The Baillargeon Blog: A wild final day at the combine
By Robbie Baillargeon
Editor's note: Robbie Baillargeon (Enfield, Conn.) is a former Cushing Academy standout who shined for the USHL's Indiana Ice in 2011-12. Here's the final entry in his online diary, recapping his experiences on the last day of the annual NHL Draft Combine in Toronto.
What a day! It was certainly a day I will always remember.
|Robbie Baillargeon's final day at the NHL Draft Combine was a busy one. (Photo courtesy of Indiana Ice)|
I woke up around 9:30 and headed downstairs to get some breakfast with Jon Gillies, Boo Nieves, and Brian Cooper. After breakfast, we headed up to the Reebok/CCM room and shot around for a little until they started to pack everything up. When we were done, I went back to my room and watched TV. I wanted to rest before I left for the testing.
I watched TV for about three hours and then I started to get ready to leave. We had to be in the lobby 30 minutes before our medical testing started. When 2 o’clock came around, I hopped on the shuttle and headed over to the testing place which was at the Toronto International Centre. There were about 8 of us in our group. We got there and saw other players who already tested. We asked them how it went and all they had to tell us was that it was tough.
When we got in, we had to go through a series of medical tests first. We had to see three doctors and they had to sign off on our sheet. Once that was complete, we had to get our activity in our heart checked. For this test, we had about 10 pads put on our chest and with cords connected to them that ran back to a machine. We had to wait 15 minutes for it to be over.
After we were finished with that, we had our blood pressure checked and then had another medical test. This one was very “different.” We had to sit on our side and a doctor had to do an ultrasound on our heart for 20 minutes. This one took quite a bit of time. You just sat there while a doctor took pictures of your heart with the ultra sound. When she was done, another doctor had to come over and check them to make sure everything was all set.
Once that was complete, I started the reaction tests. There were three reaction tests and I did very well on them.
When that was done, you got your picture taken and you were off. I was the last one to be done with the medical tests, but London Knights forward Andreas Athanasiou waited up for me. We got ready and walked into the strength room.
This was unbelievable! There wasn’t a feeling like this ever! There was a ton of people everywhere. Scouts were lined up watching you and the press was all over the place. You heard people shouting at the players on the bikes and the TSN reporters in the back. I was excited and ready to get started.
I filled out a paper and got started. I got through the first tests and did pretty well on them. During all the tests, I felt like the adrenaline rush just carried me through the whole thing. After I did the balance test, it was time for the bike tests. I heard stories of these, but I ignored all of them. I wanted too see what they were like for myself.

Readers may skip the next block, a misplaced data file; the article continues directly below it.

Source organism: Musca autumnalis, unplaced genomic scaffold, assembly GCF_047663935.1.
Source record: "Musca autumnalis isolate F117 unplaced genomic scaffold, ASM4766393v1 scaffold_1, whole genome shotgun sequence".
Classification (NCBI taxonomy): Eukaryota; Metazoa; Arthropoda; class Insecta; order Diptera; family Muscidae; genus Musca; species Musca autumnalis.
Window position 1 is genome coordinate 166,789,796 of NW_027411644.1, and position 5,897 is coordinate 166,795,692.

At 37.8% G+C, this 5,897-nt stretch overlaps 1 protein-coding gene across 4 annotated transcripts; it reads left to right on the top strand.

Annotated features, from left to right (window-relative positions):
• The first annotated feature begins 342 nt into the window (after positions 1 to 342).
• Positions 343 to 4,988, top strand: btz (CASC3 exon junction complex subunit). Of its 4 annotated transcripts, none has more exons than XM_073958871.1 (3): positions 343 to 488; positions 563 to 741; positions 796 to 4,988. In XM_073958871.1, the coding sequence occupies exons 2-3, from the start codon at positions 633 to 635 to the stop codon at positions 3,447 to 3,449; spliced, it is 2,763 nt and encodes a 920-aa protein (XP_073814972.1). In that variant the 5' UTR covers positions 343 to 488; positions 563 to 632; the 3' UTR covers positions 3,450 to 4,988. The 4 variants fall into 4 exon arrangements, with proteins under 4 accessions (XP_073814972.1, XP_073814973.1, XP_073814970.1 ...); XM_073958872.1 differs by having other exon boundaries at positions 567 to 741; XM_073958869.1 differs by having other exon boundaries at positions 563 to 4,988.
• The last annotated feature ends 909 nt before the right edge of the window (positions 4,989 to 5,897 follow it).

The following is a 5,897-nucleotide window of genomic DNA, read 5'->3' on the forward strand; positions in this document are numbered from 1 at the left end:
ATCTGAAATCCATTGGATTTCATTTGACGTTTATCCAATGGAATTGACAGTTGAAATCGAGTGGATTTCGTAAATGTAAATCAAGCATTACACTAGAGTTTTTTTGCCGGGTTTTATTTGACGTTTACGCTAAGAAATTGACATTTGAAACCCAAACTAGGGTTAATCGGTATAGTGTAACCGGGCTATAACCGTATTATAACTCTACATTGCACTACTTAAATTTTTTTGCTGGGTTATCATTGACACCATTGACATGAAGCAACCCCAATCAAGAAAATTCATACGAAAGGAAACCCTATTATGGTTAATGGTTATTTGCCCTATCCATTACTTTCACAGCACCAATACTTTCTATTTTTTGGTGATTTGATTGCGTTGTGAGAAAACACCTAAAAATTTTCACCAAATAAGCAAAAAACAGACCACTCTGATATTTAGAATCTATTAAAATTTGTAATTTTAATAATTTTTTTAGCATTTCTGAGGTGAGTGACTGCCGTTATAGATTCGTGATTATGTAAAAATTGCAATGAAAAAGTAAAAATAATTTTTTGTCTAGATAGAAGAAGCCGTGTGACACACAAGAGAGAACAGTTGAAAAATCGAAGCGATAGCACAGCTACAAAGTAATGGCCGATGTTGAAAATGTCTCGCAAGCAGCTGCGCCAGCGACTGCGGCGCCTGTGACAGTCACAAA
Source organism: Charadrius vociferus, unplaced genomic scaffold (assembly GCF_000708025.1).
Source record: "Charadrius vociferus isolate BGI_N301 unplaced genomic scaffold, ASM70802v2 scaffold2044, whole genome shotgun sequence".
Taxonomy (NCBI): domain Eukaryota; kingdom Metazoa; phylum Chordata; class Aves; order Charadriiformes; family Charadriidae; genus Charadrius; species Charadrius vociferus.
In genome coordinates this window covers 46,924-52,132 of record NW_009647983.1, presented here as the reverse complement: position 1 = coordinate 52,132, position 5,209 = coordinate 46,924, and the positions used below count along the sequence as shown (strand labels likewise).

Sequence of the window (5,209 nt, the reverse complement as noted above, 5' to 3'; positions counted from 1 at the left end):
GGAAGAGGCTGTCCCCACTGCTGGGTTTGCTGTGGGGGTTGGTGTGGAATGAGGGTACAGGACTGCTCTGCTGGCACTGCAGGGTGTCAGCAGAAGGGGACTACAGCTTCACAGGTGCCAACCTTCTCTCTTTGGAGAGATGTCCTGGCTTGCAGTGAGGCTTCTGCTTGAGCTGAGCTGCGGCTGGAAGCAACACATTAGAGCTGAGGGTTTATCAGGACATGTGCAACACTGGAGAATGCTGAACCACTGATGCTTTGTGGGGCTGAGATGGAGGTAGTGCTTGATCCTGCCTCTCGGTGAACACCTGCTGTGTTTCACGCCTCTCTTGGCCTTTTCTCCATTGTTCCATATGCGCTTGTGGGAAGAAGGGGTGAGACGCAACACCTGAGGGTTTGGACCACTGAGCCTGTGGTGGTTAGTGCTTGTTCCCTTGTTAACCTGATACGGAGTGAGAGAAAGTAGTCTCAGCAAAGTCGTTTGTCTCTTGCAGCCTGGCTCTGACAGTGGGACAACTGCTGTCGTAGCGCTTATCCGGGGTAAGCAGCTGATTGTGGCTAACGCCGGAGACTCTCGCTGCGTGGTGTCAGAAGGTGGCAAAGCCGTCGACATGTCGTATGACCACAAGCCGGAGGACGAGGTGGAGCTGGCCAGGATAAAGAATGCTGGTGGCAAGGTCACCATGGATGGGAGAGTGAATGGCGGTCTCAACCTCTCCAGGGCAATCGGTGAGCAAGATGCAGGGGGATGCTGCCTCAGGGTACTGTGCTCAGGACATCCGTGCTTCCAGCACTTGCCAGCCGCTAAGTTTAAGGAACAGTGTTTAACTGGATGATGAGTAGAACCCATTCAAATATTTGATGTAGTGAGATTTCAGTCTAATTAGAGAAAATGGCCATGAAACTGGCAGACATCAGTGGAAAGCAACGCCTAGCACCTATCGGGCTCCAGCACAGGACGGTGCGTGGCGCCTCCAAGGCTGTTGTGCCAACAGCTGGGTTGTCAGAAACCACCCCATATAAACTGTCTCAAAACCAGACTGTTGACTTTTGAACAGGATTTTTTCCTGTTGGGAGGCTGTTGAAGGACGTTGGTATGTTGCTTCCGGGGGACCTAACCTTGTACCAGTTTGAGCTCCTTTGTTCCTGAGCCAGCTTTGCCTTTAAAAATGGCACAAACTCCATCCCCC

I got on the first bike (Wingate) and all of a sudden my feet were being duct taped onto the pedals. There were 4 commands: pedal, faster, faster, and go! I started pedaling and then heard the other three commands! I started pedaling as fast as I could for 30 seconds. People started shouting in my face, “GO! GO! GO! Faster! Faster!” It felt like forever, but then it was finally over. It didn’t feel so bad after then it hit me 2 minutes later. I felt light headed, dizzy, and nauseous.
I went to the waiting room, grabbed a water and put my head in the trash can. I bet you can guess what happened next. I drank some more water and then put my feet up to try and recover. We had a 25 minute break until the VO2 test. That 25 minutes seemed like the quickest time of my life.
The next thing I knew my feet were being duct taped again to the pedals! I put the breathing tube in my mouth and started pedaling again. It got harder and harder quicker and quicker. Again, people were shouting in my face! “GO! PEDAL! KEEP GOING! DON’T STOP!” All of a sudden, after a certain amount of time, I was on my last energy level and my head went straight down. The next thing I remember is one of the workers pushing my chest back up. I pedaled some more and then I was finally finished! I was done with all the tests at the combine!
I had a feeling of relief but also a feeling that I just accomplished something great. I grabbed more water and went to the waiting room to recover and to wait to do an interview with the press.
After the interview, I got my stuff and got on the shuttle to go back to the hotel. It was about 5:30 when I got back. I showered, packed up all my clothes, and headed over to the airport. Unfortunately, my flight got delayed five hours and I didn’t get back home until 4:30, but I’m happy to be back home.
Thanks to everyone who read along and supported me through this terrific experience. It was truly a once in a lifetime trip that I’ll never forget. I had a lot of fun meeting new people, hanging out with friends, and seeing all the accolades the combine provided. Now it’s time to go rest and get ready for summer training. Also, great thanks to NEHJ for letting me write about my experience in Toronto.
Take care, everyone!